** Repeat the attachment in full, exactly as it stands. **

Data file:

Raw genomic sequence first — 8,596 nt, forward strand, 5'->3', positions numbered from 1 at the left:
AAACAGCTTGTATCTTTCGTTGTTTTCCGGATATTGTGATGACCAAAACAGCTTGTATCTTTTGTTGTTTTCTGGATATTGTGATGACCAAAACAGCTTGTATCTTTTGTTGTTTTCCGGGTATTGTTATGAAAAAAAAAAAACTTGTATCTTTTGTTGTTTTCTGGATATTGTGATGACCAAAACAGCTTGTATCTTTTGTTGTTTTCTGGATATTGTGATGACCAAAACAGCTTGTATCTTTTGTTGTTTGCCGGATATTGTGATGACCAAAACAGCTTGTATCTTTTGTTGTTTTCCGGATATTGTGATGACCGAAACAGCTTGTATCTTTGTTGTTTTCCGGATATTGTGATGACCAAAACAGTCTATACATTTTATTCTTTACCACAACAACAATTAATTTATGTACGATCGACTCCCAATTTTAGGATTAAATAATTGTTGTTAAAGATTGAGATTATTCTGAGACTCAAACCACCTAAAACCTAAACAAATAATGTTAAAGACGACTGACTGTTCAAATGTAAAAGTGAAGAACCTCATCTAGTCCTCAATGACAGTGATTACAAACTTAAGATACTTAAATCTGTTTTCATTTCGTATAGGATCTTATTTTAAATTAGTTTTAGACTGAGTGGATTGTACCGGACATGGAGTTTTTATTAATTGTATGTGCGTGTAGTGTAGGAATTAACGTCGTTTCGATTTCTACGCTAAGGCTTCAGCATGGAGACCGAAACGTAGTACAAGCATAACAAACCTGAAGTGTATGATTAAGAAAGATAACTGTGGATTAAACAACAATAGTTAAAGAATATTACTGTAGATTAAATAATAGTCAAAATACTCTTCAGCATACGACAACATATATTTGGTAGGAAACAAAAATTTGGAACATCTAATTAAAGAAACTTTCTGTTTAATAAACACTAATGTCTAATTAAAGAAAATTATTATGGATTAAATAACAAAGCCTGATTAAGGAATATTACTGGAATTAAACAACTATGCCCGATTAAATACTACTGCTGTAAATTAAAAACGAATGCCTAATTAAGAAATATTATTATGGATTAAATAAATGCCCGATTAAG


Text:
Raw genomic sequence first — 8,596 nt, forward strand, 5'->3', positions numbered from 1 at the left:
AAACAGCTTGTATCTTTCGTTGTTTTCCGGATATTGTGATGACCAAAACAGCTTGTATCTTTTGTTGTTTTCTGGATATTGTGATGACCAAAACAGCTTGTATCTTTTGTTGTTTTCCGGGTATTGTTATGAAAAAAAAAAAACTTGTATCTTTTGTTGTTTTCTGGATATTGTGATGACCAAAACAGCTTGTATCTTTTGTTGTTTTCTGGATATTGTGATGACCAAAACAGCTTGTATCTTTTGTTGTTTGCCGGATATTGTGATGACCAAAACAGCTTGTATCTTTTGTTGTTTTCCGGATATTGTGATGACCGAAACAGCTTGTATCTTTGTTGTTTTCCGGATATTGTGATGACCAAAACAGTCTATACATTTTATTCTTTACCACAACAACAATTAATTTATGTACGATCGACTCCCAATTTTAGGATTAAATAATTGTTGTTAAAGATTGAGATTATTCTGAGACTCAAACCACCTAAAACCTAAACAAATAATGTTAAAGACGACTGACTGTTCAAATGTAAAAGTGAAGAACCTCATCTAGTCCTCAATGACAGTGATTACAAACTTAAGATACTTAAATCTGTTTTCATTTCGTATAGGATCTTATTTTAAATTAGTTTTAGACTGAGTGGATTGTACCGGACATGGAGTTTTTATTAATTGTATGTGCGTGTAGTGTAGGAATTAACGTCGTTTCGATTTCTACGCTAAGGCTTCAGCATGGAGACCGAAACGTAGTACAAGCATAACAAACCTGAAGTGTATGATTAAGAAAGATAACTGTGGATTAAACAACAATAGTTAAAGAATATTACTGTAGATTAAATAATAGTCAAAATACTCTTCAGCATACGACAACATATATTTGGTAGGAAACAAAAATTTGGAACATCTAATTAAAGAAACTTTCTGTTTAATAAACACTAATGTCTAATTAAAGAAAATTATTATGGATTAAATAACAAAGCCTGATTAAGGAATATTACTGGAATTAAACAACTATGCCCGATTAAATACTACTGCTGTAAATTAAAAACGAATGCCTAATTAAGAAATATTATTATGGATTAAATAAATGCCCGATTAAG